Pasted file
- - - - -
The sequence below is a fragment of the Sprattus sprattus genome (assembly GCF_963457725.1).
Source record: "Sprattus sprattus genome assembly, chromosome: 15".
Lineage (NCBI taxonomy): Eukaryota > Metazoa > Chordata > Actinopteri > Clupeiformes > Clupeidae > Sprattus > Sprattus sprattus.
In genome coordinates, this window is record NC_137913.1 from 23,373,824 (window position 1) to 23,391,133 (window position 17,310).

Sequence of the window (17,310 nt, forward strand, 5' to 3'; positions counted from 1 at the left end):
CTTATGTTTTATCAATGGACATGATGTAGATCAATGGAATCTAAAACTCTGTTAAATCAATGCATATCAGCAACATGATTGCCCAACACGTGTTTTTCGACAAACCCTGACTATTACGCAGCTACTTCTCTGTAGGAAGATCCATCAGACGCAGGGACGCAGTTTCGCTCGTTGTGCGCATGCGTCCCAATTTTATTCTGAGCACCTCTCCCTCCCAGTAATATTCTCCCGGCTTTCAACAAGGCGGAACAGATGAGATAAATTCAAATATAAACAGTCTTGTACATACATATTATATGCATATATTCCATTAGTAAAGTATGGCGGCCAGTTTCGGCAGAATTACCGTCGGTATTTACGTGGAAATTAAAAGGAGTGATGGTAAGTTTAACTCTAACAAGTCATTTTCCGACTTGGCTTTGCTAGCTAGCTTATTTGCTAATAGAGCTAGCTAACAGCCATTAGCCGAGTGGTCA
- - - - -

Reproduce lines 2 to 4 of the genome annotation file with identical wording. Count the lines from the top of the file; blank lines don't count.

Source record: "Sprattus sprattus genome assembly, chromosome: 15".
Lineage (NCBI taxonomy): Eukaryota > Metazoa > Chordata > Actinopteri > Clupeiformes > Clupeidae > Sprattus > Sprattus sprattus.
In genome coordinates, this window is record NC_137913.1 from 23,373,824 (window position 1) to 23,391,133 (window position 17,310).